"SHOULD", "SHOULD NOT", "RECOMMENDED", "MAY", and "OPTIONAL" in this



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   document are to be interpreted as described in [RFC2119].


3.  DHCPv6-based attacks

   In DS-Lite, DHCPv6 [RFC3115] is used to assign address for CPE, so
   DHCPv6 can be exploited as an attack vector.  The following aspects
   should be considered:

   1.  Authentication between client and server.

      a) Rogue/malicious DHCP server: A rogue server may allocate fake
      IP address to the client requesting address and causes the client
      unable to communicate.  This has been well discussed in
      draft-ietf-opsec-dhcpv6-shield.

      b) Rogue/malicious client: A rogue client may make DoS attacks by
      following two ways:

         i)Using up all the resources of DHCP server.  A client may
         unremittingly send forged DHCP requests to DHCP server to use
         up the resources of DHCP server.

         ii)Dos attack other client by forging its IP address.  A
         malicious client may unremittingly send forged DHCP requests to
         cause it unable to communicate.

   We note that these attacks are not different than in the typical home
   network case where a DHCPv6 server is employed.


4.  IPv6 fragmentation

   Since the encapsulation of IPv4 traffic in IPv6 may rely on the use
   of IPv6 fragmentation, DS-lite may be subject to fragmentation-based
   attacks.

   Operational mitigation: Limit resources used by per client and/or
   globally.


5.  Attacks against the AFTR/CPE //neet to reorganize the arch

   1.  Forge tunnel source addresses of CPE(B4).  An attacker may forge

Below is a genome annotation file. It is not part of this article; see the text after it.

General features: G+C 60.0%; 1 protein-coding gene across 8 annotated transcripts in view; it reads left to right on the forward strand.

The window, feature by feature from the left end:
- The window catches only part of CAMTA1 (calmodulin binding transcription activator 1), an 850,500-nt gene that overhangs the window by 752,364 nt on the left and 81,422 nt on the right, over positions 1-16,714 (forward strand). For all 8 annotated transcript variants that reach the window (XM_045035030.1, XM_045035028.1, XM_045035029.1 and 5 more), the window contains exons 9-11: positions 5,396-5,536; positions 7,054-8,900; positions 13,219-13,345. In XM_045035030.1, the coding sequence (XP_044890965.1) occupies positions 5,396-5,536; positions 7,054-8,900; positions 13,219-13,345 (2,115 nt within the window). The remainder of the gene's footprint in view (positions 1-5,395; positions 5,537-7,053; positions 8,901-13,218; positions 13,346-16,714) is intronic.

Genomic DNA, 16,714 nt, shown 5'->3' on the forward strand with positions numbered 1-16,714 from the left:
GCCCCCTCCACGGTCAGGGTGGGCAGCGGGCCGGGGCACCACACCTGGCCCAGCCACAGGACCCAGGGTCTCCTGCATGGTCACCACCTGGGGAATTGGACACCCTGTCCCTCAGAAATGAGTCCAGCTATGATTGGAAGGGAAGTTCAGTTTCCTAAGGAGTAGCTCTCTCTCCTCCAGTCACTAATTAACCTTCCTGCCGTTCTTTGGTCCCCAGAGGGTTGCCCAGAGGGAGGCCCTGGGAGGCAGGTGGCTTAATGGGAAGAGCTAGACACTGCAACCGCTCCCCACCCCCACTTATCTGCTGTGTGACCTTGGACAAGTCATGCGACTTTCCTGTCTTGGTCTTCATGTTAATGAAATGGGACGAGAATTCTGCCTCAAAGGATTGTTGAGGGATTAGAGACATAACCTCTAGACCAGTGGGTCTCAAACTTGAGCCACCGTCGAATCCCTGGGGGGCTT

many IPv6 addresses as DS-lite tunnel source addresses and create
   many tunnels, and/or entries in the NAT state table with AFTR,
   causing a DoS attack to the CGN(AFTR).




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   +---------+    +----------+    +----------+
   + Host    +----+ CPE1(B4) +----+ CGN(AFTR)+---------- Internet
   +---------+    +----------+    +-----+----+
                                        |
   +---------+    +----------+          |
   +Attacker +----+ CPE2(B4) +----------+
   +---------+    +----------+

            Figure 2: Forge tunnel source addresses of CPE(B4)

   As shown in Figure 2, the attacker can cause a DoS attack to the
   CGN(AFTR) by creating tunnels on CPE2(B4), and/or entries in the NAT
   state table with the CGN(AFTR).

   2.  Forge CPE's address.  One or many hackers may forge IPv6
   addresses of CPEs of other users and send lots of packets to
   CGN(AFTR).  After receiving too many such packets, the CNG(AFTR) may
   deny the further request from those victim CPEs whose addresses are